• If I live in the U.S., when can I get the vaccine? While the exact order of vaccine recipients may vary by state, most will likely put medical workers and residents of long-term care facilities first. If you want to understand how this decision is getting made, this article will help.
    • When can I return to normal life after being vaccinated? Life will return to normal only when society as a whole gains enough protection against the coronavirus. Once countries authorize a vaccine, they’ll only be able to vaccinate a few percent of their citizens at most in the first couple months. The unvaccinated majority will still remain vulnerable to getting infected. A growing number of coronavirus vaccines are showing robust protection against becoming sick. But it’s also possible for people to spread the virus without even knowing they’re infected because they experience only mild symptoms or none at all. Scientists don’t yet know if the vaccines also block the transmission of the coronavirus. So for the time being, even vaccinated people will need to wear masks, avoid indoor crowds, and so on. Once enough people get vaccinated, it will become very difficult for the coronavirus to find vulnerable people to infect. Depending on how quickly we as a society achieve that goal, life might start approaching something like normal by the fall 2021.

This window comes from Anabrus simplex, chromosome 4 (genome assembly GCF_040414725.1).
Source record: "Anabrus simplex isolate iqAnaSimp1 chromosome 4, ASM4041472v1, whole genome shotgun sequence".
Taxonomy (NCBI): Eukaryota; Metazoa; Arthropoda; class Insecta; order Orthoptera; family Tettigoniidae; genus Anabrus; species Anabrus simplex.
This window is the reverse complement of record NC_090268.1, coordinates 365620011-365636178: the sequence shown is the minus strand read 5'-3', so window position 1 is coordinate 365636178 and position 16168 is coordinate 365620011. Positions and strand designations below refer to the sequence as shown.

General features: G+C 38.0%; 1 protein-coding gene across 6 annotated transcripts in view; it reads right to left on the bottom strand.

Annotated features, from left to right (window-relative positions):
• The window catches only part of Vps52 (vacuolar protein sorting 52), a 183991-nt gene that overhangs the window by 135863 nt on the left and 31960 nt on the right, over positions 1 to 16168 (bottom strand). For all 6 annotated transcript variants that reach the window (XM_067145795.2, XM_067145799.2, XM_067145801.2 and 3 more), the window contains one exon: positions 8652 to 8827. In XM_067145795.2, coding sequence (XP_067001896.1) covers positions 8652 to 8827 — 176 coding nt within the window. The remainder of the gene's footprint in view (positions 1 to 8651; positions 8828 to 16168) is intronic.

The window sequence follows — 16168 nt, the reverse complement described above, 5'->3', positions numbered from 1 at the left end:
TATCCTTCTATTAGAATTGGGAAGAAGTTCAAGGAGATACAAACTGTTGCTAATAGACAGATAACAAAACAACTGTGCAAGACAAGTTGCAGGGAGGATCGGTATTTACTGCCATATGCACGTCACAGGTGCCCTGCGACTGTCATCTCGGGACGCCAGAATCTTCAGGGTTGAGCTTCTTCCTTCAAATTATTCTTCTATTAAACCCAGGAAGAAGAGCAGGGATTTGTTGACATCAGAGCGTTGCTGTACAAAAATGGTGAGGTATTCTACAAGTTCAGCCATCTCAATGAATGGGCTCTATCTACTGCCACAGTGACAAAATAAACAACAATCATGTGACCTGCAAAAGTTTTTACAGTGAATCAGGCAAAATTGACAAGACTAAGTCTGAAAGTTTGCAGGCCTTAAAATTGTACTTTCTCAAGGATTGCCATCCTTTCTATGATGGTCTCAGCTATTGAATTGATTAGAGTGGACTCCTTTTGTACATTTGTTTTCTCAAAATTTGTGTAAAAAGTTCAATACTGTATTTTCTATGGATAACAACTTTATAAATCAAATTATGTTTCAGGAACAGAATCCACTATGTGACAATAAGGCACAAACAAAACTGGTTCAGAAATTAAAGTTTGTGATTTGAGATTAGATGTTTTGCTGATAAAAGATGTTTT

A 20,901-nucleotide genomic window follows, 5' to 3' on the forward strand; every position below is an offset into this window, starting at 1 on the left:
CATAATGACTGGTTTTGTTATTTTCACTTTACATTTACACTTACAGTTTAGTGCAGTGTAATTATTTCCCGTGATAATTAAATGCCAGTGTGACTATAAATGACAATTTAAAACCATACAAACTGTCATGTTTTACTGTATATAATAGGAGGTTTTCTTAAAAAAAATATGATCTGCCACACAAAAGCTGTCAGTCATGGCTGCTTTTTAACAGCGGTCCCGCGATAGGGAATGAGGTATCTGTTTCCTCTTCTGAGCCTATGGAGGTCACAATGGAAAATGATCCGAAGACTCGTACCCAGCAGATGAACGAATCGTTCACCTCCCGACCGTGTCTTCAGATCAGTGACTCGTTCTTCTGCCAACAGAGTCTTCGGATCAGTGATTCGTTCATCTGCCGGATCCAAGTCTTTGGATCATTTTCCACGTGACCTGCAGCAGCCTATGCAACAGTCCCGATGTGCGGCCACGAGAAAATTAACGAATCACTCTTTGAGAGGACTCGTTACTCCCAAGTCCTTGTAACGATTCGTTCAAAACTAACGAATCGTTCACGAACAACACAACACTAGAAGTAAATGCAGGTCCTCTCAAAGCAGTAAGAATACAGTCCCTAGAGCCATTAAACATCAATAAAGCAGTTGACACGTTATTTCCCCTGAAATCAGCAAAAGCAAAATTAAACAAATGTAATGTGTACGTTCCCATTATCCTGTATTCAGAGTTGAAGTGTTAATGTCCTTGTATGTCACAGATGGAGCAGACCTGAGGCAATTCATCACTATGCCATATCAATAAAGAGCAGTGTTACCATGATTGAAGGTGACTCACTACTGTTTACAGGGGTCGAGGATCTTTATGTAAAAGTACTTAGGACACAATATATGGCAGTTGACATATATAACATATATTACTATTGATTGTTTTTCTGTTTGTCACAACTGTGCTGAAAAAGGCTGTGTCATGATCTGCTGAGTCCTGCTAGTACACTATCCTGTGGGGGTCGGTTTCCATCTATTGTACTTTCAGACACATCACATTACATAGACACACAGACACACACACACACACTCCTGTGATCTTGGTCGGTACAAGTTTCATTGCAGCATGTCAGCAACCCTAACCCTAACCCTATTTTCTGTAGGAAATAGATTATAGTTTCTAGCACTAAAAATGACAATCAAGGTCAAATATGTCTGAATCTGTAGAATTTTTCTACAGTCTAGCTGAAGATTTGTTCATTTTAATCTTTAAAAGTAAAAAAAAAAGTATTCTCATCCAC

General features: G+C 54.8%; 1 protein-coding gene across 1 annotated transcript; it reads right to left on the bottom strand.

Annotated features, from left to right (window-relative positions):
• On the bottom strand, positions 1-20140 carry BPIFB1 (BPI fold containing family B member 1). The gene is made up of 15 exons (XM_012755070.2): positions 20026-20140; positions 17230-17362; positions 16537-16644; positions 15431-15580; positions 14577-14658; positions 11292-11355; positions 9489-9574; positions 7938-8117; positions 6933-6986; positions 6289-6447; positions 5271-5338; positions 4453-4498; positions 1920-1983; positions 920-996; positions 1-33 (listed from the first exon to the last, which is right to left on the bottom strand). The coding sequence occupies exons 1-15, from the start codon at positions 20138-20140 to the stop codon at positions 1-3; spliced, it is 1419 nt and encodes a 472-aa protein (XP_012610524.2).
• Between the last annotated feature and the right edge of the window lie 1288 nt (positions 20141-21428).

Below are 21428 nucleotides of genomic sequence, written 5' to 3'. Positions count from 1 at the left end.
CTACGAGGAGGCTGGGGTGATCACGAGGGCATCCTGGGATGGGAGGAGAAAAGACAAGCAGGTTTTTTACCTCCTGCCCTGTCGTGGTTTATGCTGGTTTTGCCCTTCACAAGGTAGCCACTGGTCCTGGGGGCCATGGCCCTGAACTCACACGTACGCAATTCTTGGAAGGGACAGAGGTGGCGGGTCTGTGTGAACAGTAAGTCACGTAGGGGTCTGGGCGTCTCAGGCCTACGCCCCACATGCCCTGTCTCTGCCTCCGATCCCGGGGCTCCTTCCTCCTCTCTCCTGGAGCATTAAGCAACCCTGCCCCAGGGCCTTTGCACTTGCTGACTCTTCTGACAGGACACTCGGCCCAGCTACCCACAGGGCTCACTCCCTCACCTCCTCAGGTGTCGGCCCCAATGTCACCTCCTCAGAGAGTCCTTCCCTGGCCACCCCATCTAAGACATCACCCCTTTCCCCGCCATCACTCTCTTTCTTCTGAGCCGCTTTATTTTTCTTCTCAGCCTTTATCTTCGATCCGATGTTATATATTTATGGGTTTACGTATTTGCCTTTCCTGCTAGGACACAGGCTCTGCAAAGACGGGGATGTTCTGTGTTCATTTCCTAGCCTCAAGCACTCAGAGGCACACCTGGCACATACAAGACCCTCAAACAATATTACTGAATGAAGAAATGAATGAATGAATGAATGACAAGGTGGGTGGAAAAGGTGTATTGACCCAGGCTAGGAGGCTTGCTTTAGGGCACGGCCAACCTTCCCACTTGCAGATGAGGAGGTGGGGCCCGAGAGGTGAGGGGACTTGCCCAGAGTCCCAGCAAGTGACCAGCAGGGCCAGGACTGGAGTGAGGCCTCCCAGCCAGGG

• If I’ve been vaccinated, do I still need to wear a mask? Yes, but not forever. Here’s why. The coronavirus vaccines are injected deep into the muscles and stimulate the immune system to produce antibodies. This appears to be enough protection to keep the vaccinated person from getting ill. But what’s not clear is whether it’s possible for the virus to bloom in the nose — and be sneezed or breathed out to infect others — even as antibodies elsewhere in the body have mobilized to prevent the vaccinated person from getting sick. The vaccine clinical trials were designed to determine whether vaccinated people are protected from illness — not to find out whether they could still spread the coronavirus. Based on studies of flu vaccine and even patients infected with Covid-19, researchers have reason to be hopeful that vaccinated people won’t spread the virus, but more research is needed. In the meantime, everyone — even vaccinated people — will need to think of themselves as possible silent spreaders and keep wearing a mask. Read more here.